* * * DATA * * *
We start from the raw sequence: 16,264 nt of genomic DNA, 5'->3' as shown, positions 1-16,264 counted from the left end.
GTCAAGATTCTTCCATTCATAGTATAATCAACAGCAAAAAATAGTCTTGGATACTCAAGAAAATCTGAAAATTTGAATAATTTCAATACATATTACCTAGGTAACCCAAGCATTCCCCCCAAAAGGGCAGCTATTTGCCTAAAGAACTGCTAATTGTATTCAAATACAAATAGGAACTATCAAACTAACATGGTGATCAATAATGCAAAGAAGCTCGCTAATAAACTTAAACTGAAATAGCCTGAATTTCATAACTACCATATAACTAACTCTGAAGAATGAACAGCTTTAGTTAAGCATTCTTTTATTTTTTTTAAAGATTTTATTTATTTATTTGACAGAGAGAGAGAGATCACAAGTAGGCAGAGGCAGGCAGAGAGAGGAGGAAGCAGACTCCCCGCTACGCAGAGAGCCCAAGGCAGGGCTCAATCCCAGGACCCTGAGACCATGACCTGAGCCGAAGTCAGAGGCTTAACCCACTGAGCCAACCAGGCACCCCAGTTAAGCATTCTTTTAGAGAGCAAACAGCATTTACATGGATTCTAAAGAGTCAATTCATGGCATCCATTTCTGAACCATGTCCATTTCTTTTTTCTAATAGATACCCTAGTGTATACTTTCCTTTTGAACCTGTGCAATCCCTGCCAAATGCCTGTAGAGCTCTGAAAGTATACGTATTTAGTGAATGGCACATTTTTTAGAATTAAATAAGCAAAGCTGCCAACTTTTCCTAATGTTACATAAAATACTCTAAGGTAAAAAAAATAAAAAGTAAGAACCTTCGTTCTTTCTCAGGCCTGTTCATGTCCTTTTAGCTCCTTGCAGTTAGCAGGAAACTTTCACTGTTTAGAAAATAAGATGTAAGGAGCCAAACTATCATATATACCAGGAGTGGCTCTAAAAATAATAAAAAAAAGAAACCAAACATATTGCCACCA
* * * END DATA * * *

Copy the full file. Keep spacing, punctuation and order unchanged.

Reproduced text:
We start from the raw sequence: 16,264 nt of genomic DNA, 5'->3' as shown, positions 1-16,264 counted from the left end.
GTCAAGATTCTTCCATTCATAGTATAATCAACAGCAAAAAATAGTCTTGGATACTCAAGAAAATCTGAAAATTTGAATAATTTCAATACATATTACCTAGGTAACCCAAGCATTCCCCCCAAAAGGGCAGCTATTTGCCTAAAGAACTGCTAATTGTATTCAAATACAAATAGGAACTATCAAACTAACATGGTGATCAATAATGCAAAGAAGCTCGCTAATAAACTTAAACTGAAATAGCCTGAATTTCATAACTACCATATAACTAACTCTGAAGAATGAACAGCTTTAGTTAAGCATTCTTTTATTTTTTTTAAAGATTTTATTTATTTATTTGACAGAGAGAGAGAGATCACAAGTAGGCAGAGGCAGGCAGAGAGAGGAGGAAGCAGACTCCCCGCTACGCAGAGAGCCCAAGGCAGGGCTCAATCCCAGGACCCTGAGACCATGACCTGAGCCGAAGTCAGAGGCTTAACCCACTGAGCCAACCAGGCACCCCAGTTAAGCATTCTTTTAGAGAGCAAACAGCATTTACATGGATTCTAAAGAGTCAATTCATGGCATCCATTTCTGAACCATGTCCATTTCTTTTTTCTAATAGATACCCTAGTGTATACTTTCCTTTTGAACCTGTGCAATCCCTGCCAAATGCCTGTAGAGCTCTGAAAGTATACGTATTTAGTGAATGGCACATTTTTTAGAATTAAATAAGCAAAGCTGCCAACTTTTCCTAATGTTACATAAAATACTCTAAGGTAAAAAAAATAAAAAGTAAGAACCTTCGTTCTTTCTCAGGCCTGTTCATGTCCTTTTAGCTCCTTGCAGTTAGCAGGAAACTTTCACTGTTTAGAAAATAAGATGTAAGGAGCCAAACTATCATATATACCAGGAGTGGCTCTAAAAATAATAAAAAAAAGAAACCAAACATATTGCCACCA